- Is she only adding water as it evaporates? I usually do bi-weekly, but at least monthly, cleanings of my tank. With those I use a gravel vacuum to do a 20% water change while cleaning the gravel.

- Every other month I clean my filter, but I have a canister and don't know much about biowheels, so I'm not the person to ask on that.

Hope that helps,
Mike

Bearfan 03-19-2003 10:25 AM

I have a Biowheel and change the media every 3 weeks almost rythmically.

ConanTheLibraia 04-25-2003 05:10 PM

Reply
 
Although important to keep at a reasonable level, pH is probably the last thing you would need to worry about. I suggest to add water conditioner/stress coat and do water changes as necissary. Keep the tank going normally if your fish seem to be doing OK and soon it should be in a better balance. I dont know to much about bottled water, but distilled water is extremly dangerous for fish, it can kill a human! So just change the water with water conditioner, stress coat as much as possible without stressing your fish.
P.S.
Make sure you check the nitrate level since this is dangerous to your fish and is easily raised by over feeding.

angelstiger 04-25-2003 05:55 PM

I agree with conan. Most fish will acclimate to moderate ph levels. I do not see any way that a biofilter would die unless it was killed with medication. Ich treatment will kill your biofilter as will some other antibiotic treatments. They are bacteria after all. I suspect it not to be white cloudy but green. Draw off some water into a whit bucket. Look at the color. I am guessing it to be a free floating algea bloom. Which can look like white cloudyness under florescent lighting. If it is free floating algea, do a heavy water change with the correct amount of conditioner, and make sure you have enough filtration. What are you using for a bio-wheel filter? My suggestion would be an Emperor 400. they are about $40 plus shipping through Bigalsonline.com. The Emperor 280 would probably handle it. But it is only $7 less than the 400 through the above site. Too much filtration is always better than not enough.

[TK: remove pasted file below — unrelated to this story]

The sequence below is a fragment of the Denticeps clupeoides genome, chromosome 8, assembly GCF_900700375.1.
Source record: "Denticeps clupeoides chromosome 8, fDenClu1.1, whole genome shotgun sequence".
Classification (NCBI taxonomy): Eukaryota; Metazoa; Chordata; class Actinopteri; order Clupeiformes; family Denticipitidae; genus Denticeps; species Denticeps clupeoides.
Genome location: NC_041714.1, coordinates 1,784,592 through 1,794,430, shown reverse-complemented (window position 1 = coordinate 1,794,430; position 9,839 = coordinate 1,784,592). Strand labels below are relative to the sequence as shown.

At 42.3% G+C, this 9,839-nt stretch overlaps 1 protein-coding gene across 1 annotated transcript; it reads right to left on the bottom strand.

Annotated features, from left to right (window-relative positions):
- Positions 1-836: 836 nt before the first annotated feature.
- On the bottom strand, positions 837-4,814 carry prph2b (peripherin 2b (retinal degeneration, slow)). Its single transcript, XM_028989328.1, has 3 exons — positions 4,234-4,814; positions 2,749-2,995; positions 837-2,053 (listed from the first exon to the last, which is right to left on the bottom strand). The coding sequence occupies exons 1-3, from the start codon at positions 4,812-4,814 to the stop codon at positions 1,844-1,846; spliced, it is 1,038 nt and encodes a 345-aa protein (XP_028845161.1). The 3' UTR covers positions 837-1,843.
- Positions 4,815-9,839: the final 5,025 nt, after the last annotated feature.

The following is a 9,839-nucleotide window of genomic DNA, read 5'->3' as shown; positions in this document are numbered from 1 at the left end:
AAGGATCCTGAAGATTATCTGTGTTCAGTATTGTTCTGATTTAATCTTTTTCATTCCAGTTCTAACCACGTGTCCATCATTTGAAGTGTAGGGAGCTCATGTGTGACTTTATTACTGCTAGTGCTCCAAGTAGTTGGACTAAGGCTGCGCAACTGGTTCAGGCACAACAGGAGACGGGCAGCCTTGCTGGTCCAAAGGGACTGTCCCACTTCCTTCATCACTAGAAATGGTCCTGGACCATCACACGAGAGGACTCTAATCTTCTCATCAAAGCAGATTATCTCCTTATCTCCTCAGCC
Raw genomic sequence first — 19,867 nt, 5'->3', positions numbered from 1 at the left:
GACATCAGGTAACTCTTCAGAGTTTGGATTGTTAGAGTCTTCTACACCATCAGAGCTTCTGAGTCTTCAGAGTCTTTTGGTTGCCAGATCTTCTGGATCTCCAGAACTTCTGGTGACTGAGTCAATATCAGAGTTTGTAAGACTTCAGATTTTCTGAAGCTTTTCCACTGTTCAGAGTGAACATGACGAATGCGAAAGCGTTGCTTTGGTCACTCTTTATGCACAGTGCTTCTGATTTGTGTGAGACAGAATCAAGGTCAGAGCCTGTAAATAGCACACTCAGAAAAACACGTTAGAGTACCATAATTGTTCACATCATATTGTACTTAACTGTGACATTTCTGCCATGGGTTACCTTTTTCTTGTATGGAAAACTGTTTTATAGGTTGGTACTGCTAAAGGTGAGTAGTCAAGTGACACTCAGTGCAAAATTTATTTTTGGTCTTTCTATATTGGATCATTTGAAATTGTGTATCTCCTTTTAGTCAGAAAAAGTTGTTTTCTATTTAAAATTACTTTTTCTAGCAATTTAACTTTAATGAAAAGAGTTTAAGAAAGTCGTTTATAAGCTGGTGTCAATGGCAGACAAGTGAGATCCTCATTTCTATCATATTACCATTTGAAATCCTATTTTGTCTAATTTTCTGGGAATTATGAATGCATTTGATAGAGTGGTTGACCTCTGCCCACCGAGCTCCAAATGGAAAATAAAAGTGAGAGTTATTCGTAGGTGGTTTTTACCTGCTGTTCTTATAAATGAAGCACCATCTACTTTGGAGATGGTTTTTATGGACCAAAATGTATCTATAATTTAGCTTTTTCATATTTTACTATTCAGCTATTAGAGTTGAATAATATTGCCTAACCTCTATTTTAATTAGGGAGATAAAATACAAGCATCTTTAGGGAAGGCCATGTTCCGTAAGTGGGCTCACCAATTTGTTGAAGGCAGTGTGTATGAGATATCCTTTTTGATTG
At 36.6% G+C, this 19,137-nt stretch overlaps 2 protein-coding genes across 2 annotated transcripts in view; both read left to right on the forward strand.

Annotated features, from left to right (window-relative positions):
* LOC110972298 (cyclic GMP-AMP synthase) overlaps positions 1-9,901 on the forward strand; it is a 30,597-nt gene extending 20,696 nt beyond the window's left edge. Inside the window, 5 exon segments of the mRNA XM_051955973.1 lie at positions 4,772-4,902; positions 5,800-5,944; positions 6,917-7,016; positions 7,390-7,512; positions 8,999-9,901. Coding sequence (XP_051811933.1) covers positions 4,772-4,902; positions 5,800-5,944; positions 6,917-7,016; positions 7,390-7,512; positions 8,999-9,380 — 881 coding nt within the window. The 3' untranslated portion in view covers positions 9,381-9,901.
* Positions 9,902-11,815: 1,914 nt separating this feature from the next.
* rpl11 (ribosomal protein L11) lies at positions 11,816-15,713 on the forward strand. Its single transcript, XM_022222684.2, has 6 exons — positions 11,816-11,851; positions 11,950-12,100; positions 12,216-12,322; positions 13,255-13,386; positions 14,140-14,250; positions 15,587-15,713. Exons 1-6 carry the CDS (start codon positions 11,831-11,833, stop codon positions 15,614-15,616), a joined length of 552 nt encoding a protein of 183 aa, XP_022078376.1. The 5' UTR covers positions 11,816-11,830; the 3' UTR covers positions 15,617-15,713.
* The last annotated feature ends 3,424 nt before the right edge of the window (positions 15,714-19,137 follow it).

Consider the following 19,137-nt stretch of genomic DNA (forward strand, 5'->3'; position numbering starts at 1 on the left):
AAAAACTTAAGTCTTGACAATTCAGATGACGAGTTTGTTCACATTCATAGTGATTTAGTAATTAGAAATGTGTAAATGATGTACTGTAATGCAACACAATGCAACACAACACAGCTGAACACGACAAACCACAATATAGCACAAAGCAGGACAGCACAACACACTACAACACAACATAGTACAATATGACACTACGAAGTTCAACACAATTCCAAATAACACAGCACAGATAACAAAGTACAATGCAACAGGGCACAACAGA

angelstiger 04-25-2003 05:56 PM

I agree with conan. Most fish will acclimate to moderate ph levels. I do not see any way that a biofilter would die unless it was killed with medication. Ich treatment will kill your biofilter as will some other antibiotic treatments. They are bacteria after all. I suspect it not to be white cloudy but green. Draw off some water into a whit bucket. Look at the color. I am guessing it to be a free floating algea bloom. Which can look like white cloudyness under florescent lighting. If it is free floating algea, do a heavy water change with the correct amount of conditioner, and make sure you have enough filtration. What are you using for a bio-wheel filter? My suggestion would be an Emperor 400. they are about $40 plus shipping through Bigalsonline.com. The Emperor 280 would probably handle it. But it is only $7 less than the 400 through the above site. Too much filtration is always better than not enough.